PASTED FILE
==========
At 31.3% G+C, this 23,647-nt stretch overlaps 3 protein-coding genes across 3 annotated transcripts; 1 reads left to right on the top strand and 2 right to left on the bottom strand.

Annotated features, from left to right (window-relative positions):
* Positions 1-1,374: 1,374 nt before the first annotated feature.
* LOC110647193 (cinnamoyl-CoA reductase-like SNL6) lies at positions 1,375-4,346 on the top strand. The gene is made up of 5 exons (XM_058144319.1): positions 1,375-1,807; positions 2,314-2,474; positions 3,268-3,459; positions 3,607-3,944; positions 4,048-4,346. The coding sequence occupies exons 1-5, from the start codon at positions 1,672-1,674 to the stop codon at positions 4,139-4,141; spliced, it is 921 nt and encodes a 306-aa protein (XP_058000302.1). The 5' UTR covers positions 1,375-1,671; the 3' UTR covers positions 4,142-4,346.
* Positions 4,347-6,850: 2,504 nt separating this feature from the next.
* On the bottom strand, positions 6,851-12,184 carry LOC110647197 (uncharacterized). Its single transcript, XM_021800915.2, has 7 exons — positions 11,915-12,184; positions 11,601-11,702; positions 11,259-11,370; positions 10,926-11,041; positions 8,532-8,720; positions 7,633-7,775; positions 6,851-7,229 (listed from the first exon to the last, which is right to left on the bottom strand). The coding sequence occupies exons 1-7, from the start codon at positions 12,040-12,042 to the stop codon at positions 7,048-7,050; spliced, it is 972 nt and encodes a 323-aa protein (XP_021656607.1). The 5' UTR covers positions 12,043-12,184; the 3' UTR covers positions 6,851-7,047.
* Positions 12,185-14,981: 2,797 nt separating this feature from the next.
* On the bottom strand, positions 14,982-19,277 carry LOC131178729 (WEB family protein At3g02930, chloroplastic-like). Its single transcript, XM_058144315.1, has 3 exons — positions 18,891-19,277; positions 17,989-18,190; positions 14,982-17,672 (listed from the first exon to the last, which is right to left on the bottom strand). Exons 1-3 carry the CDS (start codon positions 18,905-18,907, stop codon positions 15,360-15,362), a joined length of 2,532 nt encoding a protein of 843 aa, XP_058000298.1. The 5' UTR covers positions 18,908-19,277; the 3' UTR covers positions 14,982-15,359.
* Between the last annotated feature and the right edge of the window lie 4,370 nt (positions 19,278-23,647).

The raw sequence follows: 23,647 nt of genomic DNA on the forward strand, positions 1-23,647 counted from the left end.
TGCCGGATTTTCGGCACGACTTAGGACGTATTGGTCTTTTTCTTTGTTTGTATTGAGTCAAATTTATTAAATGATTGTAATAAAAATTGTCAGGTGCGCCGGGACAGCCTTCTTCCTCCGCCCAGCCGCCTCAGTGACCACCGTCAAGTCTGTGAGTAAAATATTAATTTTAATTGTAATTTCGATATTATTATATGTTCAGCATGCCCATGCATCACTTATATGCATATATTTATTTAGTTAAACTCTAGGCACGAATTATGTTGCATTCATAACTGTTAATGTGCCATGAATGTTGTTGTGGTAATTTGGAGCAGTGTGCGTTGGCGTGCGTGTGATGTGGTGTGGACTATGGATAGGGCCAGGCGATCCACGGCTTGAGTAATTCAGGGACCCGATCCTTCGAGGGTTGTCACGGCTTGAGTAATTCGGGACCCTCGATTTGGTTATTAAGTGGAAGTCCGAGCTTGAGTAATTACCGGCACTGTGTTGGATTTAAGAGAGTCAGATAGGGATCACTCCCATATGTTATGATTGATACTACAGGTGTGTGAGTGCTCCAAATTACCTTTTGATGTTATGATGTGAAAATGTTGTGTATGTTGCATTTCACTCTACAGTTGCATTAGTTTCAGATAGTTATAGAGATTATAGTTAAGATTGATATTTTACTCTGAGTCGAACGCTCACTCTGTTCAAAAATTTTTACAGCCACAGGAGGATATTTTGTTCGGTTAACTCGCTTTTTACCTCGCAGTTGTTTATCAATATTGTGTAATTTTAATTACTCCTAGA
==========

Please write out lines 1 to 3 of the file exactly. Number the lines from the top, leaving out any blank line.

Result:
At 31.3% G+C, this 23,647-nt stretch overlaps 3 protein-coding genes across 3 annotated transcripts; 1 reads left to right on the top strand and 2 right to left on the bottom strand.

Annotated features, from left to right (window-relative positions):
* Positions 1-1,374: 1,374 nt before the first annotated feature.